IN 1994, AMERICANS could find out what was going on in their communities by reading one of the 1,534 daily U.S. newspapers. Most of them were published in individual cities and towns where they served subscribers defined by geography, rather than by political persuasion or socio-economic class.
These newspapers were trusted voices. They provided common knowledge and community forums for everyone from bank presidents and doctors to plumbers and teachers.
As of 2018, 255 daily newspapers had stopped publishing, and the survivors have lost large numbers of readers. Instead, millions of Americans now depend on social media, notably Facebook, where forums and groups defined by interests proliferate and where news is reposted from dubious sources. Along the way, we’ve lost a common thread in our public discourse.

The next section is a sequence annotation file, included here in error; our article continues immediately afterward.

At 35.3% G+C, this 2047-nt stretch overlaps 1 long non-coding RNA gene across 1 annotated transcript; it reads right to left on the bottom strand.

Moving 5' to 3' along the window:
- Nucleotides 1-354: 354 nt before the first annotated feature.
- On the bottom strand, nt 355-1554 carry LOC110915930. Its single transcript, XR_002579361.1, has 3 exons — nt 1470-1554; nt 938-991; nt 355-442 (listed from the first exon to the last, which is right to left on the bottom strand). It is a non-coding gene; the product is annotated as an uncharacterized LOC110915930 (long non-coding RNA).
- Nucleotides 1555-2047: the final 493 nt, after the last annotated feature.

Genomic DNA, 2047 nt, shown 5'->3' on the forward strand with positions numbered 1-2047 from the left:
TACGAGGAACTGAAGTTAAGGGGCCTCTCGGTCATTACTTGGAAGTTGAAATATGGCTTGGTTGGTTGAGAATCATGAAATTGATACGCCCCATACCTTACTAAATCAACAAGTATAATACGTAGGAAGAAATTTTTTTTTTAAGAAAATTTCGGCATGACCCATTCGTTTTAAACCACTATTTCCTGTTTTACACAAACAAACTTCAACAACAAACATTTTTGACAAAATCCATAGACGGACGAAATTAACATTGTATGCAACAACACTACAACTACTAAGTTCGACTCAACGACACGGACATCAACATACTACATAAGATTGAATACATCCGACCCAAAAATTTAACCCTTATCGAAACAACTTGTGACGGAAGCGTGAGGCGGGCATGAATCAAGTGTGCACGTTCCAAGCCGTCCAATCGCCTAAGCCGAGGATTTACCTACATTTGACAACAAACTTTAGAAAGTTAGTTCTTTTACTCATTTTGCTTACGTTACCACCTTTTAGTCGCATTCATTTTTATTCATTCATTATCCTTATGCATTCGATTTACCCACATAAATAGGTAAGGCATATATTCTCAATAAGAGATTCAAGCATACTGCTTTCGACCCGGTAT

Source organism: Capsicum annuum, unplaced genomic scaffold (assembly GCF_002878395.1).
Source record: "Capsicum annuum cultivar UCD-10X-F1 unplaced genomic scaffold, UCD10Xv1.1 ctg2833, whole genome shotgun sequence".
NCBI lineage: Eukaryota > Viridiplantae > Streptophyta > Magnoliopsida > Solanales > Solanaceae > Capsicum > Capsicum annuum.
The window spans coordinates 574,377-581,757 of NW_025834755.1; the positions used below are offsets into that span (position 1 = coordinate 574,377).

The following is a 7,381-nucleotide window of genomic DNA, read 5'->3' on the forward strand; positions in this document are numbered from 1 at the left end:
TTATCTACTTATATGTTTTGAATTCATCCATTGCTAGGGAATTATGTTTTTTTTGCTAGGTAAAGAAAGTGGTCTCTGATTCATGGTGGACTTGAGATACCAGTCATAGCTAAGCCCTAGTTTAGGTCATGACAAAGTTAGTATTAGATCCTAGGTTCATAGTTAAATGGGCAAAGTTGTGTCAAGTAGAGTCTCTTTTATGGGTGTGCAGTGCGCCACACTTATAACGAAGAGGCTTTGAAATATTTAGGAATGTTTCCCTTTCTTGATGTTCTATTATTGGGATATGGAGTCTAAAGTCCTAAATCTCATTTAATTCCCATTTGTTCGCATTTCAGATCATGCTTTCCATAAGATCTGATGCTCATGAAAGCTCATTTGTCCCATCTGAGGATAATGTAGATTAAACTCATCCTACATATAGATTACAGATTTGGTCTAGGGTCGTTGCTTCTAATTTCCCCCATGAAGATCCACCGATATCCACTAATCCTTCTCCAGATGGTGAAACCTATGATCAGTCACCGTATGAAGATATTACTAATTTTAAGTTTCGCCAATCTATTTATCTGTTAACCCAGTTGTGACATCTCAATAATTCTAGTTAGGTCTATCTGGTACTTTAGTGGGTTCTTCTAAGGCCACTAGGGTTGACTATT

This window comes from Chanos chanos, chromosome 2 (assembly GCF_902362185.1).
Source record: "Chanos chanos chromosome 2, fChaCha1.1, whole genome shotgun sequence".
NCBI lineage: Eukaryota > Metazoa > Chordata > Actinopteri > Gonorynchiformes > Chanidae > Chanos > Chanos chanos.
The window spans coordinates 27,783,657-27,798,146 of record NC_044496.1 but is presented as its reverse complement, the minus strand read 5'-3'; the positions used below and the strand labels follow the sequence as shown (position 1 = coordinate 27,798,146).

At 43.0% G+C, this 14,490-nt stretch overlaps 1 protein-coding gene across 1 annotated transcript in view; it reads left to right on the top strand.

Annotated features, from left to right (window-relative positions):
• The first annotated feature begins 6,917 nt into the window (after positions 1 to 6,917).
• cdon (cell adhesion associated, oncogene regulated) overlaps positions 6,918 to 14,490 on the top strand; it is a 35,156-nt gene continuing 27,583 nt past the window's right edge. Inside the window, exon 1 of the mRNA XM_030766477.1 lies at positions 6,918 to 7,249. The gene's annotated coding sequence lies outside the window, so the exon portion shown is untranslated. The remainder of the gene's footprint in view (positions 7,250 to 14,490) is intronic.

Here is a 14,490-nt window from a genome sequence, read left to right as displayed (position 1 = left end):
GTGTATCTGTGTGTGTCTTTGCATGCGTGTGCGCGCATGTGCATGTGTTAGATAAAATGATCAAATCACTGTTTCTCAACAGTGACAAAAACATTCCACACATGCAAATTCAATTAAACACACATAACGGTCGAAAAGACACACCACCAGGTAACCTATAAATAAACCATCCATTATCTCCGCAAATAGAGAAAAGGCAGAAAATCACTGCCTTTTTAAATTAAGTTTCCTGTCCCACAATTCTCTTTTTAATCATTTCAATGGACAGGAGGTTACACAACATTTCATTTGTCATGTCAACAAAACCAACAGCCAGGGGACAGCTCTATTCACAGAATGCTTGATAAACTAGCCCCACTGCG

I was the editor of one of the 1,534 daily newspapers that existed in 1994. I always aimed to uphold the standards of journalism: accuracy, fairness and balance. They seem like quaint virtues today. So many people seek only to confirm their beliefs and never to be challenged.
Although many of the newspapers were owned by chains and needed to make profits, each had a degree of independence. Most sought to serve their communities as best they could.
Now, a whistleblower has confirmed that Facebook has put profits above all other considerations. Facebook co-founder Mark Zuckerberg controls some 58% of the company’s voting stock. It boggles the mind to think that one individual can make final decisions that affect almost three billion monthly active users. One person controlling a massive communications network can’t be a good thing in the long run.
Who knows how much more successful the COVID-19 vaccine campaign would have been if we still had trusted local papers that reported facts and provided guidance? The digital age has brought many benefits. But it’s greatly diminished an institution that had once been an integral part of our communities.